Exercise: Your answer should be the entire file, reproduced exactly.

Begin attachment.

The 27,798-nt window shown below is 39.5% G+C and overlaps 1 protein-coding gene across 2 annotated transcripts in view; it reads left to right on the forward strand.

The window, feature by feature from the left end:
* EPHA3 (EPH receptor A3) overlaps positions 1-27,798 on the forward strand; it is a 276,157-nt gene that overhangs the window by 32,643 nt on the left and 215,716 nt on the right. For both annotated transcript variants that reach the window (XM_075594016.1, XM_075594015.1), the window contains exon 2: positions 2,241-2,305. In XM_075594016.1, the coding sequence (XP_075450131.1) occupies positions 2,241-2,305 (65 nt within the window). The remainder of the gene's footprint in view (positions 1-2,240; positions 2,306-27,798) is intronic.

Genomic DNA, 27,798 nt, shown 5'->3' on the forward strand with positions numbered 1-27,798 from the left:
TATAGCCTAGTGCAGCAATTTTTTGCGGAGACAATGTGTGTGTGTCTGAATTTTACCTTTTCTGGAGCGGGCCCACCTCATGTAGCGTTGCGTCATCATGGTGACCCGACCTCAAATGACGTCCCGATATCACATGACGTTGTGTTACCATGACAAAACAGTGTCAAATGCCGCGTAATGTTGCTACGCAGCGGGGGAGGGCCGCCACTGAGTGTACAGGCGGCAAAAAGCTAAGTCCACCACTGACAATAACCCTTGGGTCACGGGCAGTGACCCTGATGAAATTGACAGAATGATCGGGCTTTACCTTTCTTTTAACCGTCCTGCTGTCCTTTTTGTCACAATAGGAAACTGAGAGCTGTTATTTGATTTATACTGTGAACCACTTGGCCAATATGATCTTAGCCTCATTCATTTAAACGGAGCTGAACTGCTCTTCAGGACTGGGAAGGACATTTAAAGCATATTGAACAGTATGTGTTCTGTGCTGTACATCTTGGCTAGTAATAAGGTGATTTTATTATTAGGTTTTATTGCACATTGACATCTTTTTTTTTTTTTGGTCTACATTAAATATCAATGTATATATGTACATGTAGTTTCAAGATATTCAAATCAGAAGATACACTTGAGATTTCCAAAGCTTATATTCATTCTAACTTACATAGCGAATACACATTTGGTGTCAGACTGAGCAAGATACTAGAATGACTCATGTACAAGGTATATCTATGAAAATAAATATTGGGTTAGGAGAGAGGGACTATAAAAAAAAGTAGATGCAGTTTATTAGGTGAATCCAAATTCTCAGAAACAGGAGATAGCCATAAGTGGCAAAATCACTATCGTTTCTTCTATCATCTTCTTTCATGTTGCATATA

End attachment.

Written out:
The 27,798-nt window shown below is 39.5% G+C and overlaps 1 protein-coding gene across 2 annotated transcripts in view; it reads left to right on the forward strand.

The window, feature by feature from the left end:
* EPHA3 (EPH receptor A3) overlaps positions 1-27,798 on the forward strand; it is a 276,157-nt gene that overhangs the window by 32,643 nt on the left and 215,716 nt on the right. For both annotated transcript variants that reach the window (XM_075594016.1, XM_075594015.1), the window contains exon 2: positions 2,241-2,305. In XM_075594016.1, the coding sequence (XP_075450131.1) occupies positions 2,241-2,305 (65 nt within the window). The remainder of the gene's footprint in view (positions 1-2,240; positions 2,306-27,798) is intronic.

Genomic DNA, 27,798 nt, shown 5'->3' on the forward strand with positions numbered 1-27,798 from the left:
TATAGCCTAGTGCAGCAATTTTTTGCGGAGACAATGTGTGTGTGTCTGAATTTTACCTTTTCTGGAGCGGGCCCACCTCATGTAGCGTTGCGTCATCATGGTGACCCGACCTCAAATGACGTCCCGATATCACATGACGTTGTGTTACCATGACAAAACAGTGTCAAATGCCGCGTAATGTTGCTACGCAGCGGGGGAGGGCCGCCACTGAGTGTACAGGCGGCAAAAAGCTAAGTCCACCACTGACAATAACCCTTGGGTCACGGGCAGTGACCCTGATGAAATTGACAGAATGATCGGGCTTTACCTTTCTTTTAACCGTCCTGCTGTCCTTTTTGTCACAATAGGAAACTGAGAGCTGTTATTTGATTTATACTGTGAACCACTTGGCCAATATGATCTTAGCCTCATTCATTTAAACGGAGCTGAACTGCTCTTCAGGACTGGGAAGGACATTTAAAGCATATTGAACAGTATGTGTTCTGTGCTGTACATCTTGGCTAGTAATAAGGTGATTTTATTATTAGGTTTTATTGCACATTGACATCTTTTTTTTTTTTTGGTCTACATTAAATATCAATGTATATATGTACATGTAGTTTCAAGATATTCAAATCAGAAGATACACTTGAGATTTCCAAAGCTTATATTCATTCTAACTTACATAGCGAATACACATTTGGTGTCAGACTGAGCAAGATACTAGAATGACTCATGTACAAGGTATATCTATGAAAATAAATATTGGGTTAGGAGAGAGGGACTATAAAAAAAAGTAGATGCAGTTTATTAGGTGAATCCAAATTCTCAGAAACAGGAGATAGCCATAAGTGGCAAAATCACTATCGTTTCTTCTATCATCTTCTTTCATGTTGCATATA